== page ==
The U.S. is not a party. Opponents of the draft treaty argue that U.S. broadcasting is different from European broadcasting. The former is commercial, while the latter includes many government funded operations. Petricone argued that the U.S. broadcasters are now trying to "import large chunks of European law". He argued that the appropriate procedure would be to seek legislation from the U.S. Congress.

(The United Kingdom, France, Germany, Spain, Italy and other European nations are contracting parties to the Rome Convention. So is Japan and many other nations. However, the U.S., the People's Republic of China, and many other nations have not joined.)

The opponents also argued that the technology protection measures would result in the necessity of obtaining more permissions, and payment of more fees. They argue that this would increase prices for consumers, and inhibit new and innovative technologies.

Verizon's Sarah Deutsch also argued that the draft treaty would create liability problems for internet service providers in every country. She said that broadcasters want to "extract payments" from new businesses.

In addition, on September 5, an expanded collection of opponents of the draft treaty released a statement [2 pages in PDF] in opposition.

This statement adds that "The current treaty draft includes protection for Internet simulcasts made by traditional broadcasters and cablecasters, but otherwise excludes computer networks from its scope."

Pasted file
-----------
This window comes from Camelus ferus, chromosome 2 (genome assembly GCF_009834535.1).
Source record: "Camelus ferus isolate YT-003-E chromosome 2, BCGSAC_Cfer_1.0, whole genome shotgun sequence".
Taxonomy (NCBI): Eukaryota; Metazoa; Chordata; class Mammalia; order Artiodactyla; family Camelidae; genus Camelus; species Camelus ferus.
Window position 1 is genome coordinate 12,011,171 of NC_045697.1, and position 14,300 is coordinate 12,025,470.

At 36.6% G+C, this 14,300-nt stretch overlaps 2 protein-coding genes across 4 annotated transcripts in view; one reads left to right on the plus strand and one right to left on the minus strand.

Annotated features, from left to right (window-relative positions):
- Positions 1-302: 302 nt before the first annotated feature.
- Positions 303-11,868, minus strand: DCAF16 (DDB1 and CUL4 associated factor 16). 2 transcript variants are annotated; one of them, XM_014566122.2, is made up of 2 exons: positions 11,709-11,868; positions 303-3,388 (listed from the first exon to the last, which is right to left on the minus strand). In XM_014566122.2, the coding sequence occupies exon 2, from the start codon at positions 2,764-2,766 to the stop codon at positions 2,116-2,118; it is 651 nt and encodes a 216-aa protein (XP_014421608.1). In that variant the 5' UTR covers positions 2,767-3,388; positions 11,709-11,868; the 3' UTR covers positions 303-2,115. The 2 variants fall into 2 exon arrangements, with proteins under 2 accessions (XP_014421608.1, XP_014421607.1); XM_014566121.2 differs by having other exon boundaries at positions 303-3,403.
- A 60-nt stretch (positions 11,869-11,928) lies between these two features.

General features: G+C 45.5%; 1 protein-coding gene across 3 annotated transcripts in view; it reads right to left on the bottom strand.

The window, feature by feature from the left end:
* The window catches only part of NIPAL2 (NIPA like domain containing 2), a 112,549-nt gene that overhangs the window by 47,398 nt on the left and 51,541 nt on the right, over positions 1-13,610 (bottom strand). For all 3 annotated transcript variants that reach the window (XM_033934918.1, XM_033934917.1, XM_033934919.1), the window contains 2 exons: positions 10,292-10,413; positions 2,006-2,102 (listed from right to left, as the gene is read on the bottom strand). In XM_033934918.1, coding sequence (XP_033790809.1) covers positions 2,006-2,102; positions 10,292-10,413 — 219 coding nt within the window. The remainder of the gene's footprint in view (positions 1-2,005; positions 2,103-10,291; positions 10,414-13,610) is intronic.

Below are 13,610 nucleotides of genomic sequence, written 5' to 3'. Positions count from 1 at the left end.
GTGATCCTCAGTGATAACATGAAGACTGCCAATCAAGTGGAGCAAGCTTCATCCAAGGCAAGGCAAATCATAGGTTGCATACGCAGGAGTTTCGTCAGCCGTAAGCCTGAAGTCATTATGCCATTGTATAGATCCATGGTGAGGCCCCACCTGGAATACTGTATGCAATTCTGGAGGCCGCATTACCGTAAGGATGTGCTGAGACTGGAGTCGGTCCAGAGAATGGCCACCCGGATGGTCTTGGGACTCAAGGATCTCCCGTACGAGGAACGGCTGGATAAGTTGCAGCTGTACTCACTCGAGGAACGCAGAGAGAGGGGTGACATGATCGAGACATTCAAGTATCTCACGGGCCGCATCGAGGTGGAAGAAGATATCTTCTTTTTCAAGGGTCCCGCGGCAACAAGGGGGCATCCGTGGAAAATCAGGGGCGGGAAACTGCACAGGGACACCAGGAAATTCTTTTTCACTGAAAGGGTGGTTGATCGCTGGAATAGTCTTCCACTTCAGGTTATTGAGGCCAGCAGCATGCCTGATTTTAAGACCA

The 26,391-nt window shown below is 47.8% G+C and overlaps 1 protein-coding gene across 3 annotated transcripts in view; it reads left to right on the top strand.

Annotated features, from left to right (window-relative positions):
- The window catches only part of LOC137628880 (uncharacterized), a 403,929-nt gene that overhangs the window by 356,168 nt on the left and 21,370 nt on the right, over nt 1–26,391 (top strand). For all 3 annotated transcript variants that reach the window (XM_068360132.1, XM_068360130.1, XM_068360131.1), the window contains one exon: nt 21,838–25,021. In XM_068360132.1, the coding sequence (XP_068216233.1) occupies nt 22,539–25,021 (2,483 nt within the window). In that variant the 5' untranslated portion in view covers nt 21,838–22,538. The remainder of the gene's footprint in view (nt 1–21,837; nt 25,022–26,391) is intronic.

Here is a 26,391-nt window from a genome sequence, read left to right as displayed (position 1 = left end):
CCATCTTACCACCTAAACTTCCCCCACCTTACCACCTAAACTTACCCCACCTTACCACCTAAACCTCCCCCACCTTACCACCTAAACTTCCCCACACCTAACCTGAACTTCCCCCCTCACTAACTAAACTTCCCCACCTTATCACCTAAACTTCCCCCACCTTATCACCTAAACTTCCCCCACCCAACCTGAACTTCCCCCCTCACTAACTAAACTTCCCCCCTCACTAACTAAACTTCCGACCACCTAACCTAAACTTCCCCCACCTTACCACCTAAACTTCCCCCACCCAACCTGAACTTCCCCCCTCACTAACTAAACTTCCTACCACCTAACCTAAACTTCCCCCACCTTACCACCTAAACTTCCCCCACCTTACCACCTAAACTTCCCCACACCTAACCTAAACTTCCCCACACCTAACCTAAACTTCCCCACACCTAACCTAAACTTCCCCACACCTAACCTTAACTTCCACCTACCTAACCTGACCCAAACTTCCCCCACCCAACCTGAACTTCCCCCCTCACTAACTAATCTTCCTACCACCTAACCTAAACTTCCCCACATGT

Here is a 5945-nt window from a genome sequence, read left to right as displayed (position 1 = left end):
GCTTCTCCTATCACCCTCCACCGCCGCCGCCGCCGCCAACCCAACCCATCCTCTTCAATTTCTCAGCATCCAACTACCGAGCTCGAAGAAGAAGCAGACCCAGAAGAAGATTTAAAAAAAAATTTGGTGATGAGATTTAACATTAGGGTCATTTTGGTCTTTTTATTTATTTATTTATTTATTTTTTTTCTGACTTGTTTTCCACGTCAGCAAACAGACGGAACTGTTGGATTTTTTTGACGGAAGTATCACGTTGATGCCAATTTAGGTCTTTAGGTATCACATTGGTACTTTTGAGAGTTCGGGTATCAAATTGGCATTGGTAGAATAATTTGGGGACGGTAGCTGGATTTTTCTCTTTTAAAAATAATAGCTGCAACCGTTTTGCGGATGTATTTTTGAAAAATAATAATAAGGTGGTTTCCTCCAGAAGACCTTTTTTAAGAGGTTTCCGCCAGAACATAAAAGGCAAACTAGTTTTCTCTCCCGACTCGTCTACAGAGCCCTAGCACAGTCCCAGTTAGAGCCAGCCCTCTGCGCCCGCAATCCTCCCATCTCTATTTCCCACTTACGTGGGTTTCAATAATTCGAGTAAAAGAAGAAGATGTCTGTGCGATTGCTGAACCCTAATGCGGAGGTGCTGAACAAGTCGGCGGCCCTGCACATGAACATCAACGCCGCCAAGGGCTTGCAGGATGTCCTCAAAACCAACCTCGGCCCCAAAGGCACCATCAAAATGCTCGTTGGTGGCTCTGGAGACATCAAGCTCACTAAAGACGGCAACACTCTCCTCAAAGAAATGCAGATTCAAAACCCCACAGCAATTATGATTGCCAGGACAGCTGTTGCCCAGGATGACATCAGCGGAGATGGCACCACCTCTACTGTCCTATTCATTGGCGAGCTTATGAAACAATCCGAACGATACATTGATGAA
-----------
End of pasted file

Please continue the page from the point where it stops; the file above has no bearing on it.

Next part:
Support for the Broadcast Treaty. In response, the National Association of Broadcasters (NAB) issued a release in which it stated that "representatives of a number of organizations have issued highly inaccurate statements in opposition to a proposed" WIPO treaty.

The NAB wrote that "The reality is that broadcaster rights at the international level have not been updated for over 45 years, and this treaty is of critical importance to the preservation of free, over-the-air broadcasting both in the U.S. and abroad."

The NAB also wrote a letter [3 pages in PDF] on September 7 to Jon Dudas, head of the U.S. Patent and Trademark Office (USPTO), and a substantially identical letter [PDF] to Marybeth Peters, head of the Copyright Office (CO), which respond to the criticisms of the proposed treaty by the opposition groups and companies.

The NAB wrote that the opposition groups and companies are "wrong to suggest that there is no justification for the treaty. The need to modernize the rights of broadcasters in their signal is clear and pressing. Broadcasters' rights at the international level have not been updated for over 45 years and broadcasters are being harmed. For example, several years ago, a Canadian internet service provider began retransmitting U.S. broadcast signals over the internet. While various program providers brought a copyright infringement suit, no remedy was available for U.S. stations based upon the retransmission of their signals. Copyright holders have also sued Caribbean cable systems for the retransmission of Florida stations carrying their programming. Again, the Florida stations are being harmed, but they have no remedy under international law to require foreign cable systems to obtain authorization to retransmit their signals."